The only thing Jack could agree on was the wine.  Its heady scent was easily forgotten over the course of several refills, and though Jack was always cautious about drinking anything off world, whatever was in the smooth brew was very easy on the pallet.  Obligatory toasts to friendships and possible trades over—though for god-knows-what Jack wasn’t sure—and he could feel his mask of concentration starting to slip.  Blinking slowly, and taking a long assessing look at Sam and Teal’c, he cursed silently.
They all looked drunk. No. Drugged.
Staring down at the cup and then across at Luc, he caught the other man’s attention just as Daniel was slumping sideways into his firm embrace.  The welcoming smile was gone, replaced with a lip curling grin.  Hands roughly pulling at his shoulders and forcing him from his seat and onto the ground, Jack tried to fight back but failed.  Limbs numb and consciousness fading, the last thing he saw was Daniel being hefted onto the shoulders of a warrior and taken from the hut.

Malinche eyed the latest supplicant with a look of satisfaction and anticipation.  With the ever increasing long gaps between sacrificial rites, she hoped fervently Tlaloc would be pleased with this offering.  Few people visited the Yahtepec.  Their isolation and poor resources, hardly worthy of even the most desperate of passing traders, left them a needy people at the mercy of malevolent gods.  Gnawing hunger and desperation burned in their bellies, so whenever travelers arrived through Tlaloc’s door, there was always cautious celebration.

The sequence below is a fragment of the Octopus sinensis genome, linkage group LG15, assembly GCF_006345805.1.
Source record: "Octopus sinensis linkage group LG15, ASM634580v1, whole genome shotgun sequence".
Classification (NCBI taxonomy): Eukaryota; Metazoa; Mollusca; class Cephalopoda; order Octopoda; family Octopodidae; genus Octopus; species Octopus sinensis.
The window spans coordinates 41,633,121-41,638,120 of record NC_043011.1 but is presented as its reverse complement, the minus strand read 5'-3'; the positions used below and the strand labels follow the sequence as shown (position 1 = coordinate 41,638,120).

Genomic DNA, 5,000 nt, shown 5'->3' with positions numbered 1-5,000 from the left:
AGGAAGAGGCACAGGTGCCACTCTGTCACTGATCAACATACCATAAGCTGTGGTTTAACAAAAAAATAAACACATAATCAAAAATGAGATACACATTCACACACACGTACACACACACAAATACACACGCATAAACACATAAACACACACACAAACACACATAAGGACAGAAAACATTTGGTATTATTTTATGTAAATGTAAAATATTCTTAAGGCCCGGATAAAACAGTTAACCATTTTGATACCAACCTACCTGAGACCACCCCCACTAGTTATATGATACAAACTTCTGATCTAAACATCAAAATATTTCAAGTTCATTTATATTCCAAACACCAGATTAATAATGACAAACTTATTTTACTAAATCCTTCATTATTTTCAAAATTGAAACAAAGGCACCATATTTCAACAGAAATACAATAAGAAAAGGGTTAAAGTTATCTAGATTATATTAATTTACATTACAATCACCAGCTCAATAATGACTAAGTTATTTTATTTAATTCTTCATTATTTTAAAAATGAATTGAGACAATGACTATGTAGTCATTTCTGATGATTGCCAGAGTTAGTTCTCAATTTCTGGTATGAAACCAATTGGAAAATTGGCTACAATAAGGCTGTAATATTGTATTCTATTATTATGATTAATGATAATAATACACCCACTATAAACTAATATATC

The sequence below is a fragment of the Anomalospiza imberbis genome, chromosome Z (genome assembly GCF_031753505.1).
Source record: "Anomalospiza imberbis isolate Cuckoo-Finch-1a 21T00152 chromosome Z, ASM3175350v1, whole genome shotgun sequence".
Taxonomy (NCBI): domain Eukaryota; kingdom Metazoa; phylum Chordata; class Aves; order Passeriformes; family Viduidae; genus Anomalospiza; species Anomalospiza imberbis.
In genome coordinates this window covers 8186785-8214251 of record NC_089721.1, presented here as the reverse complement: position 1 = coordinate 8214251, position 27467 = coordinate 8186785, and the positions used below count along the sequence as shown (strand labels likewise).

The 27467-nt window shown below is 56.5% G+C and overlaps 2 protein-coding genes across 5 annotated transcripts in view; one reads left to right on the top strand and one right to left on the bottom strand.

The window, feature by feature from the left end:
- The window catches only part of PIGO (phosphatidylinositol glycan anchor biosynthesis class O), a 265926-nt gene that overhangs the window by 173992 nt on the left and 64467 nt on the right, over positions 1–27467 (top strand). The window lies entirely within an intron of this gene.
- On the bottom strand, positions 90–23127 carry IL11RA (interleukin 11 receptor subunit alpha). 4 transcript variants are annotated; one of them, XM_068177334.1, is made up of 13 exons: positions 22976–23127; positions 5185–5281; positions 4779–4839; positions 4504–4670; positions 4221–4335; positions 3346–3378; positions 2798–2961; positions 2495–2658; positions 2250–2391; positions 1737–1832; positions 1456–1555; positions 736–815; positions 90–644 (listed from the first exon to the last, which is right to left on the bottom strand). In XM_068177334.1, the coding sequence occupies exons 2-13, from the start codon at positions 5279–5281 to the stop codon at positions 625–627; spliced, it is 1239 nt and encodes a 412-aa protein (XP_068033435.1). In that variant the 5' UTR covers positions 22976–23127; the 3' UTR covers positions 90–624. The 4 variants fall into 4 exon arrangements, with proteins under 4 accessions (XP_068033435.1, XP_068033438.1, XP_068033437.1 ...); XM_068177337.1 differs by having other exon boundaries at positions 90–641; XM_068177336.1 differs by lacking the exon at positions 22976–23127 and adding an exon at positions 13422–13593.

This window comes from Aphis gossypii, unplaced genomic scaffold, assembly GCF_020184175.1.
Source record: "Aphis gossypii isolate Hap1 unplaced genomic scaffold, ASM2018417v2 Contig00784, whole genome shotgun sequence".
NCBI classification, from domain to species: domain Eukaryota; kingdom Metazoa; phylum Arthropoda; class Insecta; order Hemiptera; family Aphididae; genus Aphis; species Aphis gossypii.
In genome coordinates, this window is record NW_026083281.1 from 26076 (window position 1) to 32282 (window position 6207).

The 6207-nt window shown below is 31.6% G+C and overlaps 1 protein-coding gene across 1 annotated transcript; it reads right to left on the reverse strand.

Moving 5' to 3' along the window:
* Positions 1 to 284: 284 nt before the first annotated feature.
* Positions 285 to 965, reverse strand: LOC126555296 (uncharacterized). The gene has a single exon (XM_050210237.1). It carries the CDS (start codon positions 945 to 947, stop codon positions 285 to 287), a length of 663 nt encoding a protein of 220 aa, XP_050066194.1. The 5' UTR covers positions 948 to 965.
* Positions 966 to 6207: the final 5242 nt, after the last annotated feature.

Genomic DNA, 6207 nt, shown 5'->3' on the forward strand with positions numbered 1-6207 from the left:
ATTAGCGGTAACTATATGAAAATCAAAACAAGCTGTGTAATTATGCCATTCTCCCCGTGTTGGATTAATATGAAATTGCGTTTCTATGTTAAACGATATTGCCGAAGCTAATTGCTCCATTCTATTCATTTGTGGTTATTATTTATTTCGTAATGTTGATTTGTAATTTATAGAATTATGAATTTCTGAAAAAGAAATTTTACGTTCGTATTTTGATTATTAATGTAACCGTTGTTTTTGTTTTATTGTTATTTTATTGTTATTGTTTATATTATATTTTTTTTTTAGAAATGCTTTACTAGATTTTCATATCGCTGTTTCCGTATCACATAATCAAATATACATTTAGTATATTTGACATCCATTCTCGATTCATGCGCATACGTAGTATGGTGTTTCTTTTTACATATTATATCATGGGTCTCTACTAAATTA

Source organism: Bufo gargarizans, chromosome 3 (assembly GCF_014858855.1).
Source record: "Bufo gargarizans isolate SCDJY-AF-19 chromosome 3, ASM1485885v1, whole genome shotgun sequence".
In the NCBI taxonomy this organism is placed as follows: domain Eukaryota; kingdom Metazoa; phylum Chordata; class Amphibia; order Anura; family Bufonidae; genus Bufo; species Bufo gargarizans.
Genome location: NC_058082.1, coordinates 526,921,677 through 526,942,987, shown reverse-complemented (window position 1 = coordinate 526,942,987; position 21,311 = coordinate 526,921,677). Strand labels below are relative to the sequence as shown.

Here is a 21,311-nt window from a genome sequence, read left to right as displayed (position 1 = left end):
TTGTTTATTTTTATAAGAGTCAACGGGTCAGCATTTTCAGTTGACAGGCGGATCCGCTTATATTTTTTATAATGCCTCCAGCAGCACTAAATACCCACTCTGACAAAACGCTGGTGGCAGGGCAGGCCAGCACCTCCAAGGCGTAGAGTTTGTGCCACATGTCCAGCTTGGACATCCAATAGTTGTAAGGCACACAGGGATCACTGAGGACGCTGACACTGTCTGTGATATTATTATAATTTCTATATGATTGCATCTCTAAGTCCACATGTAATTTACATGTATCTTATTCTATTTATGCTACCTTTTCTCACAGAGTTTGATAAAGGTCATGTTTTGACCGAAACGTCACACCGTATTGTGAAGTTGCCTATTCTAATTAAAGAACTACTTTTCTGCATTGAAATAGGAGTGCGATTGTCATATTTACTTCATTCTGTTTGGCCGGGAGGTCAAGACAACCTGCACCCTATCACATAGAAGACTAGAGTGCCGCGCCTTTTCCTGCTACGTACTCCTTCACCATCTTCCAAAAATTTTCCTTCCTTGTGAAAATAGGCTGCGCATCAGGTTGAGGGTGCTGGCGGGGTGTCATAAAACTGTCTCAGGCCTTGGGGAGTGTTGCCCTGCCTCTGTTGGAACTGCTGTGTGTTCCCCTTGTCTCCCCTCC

Cursed by her inability to bear children, Malinche considered her work at the temple of the utmost importance; after all, there was more than one way to serve her god.  As was her stature amongst the temple workers, she wore the responsibility of caring for new supplicants like a badge of honor, and took pride in her work.
Her latest charge was a handsome man, but as a child, he would be truly beautiful.  Eyes the color of the sky and hair glinted with gold, Malinche was sure Tlaloc would look positively upon this sacrifice, forgetting he was not of the Yahtepec.  Holding the vial of mocuepa tightly in her hand, she stood over him, pulling him forward by his clothing.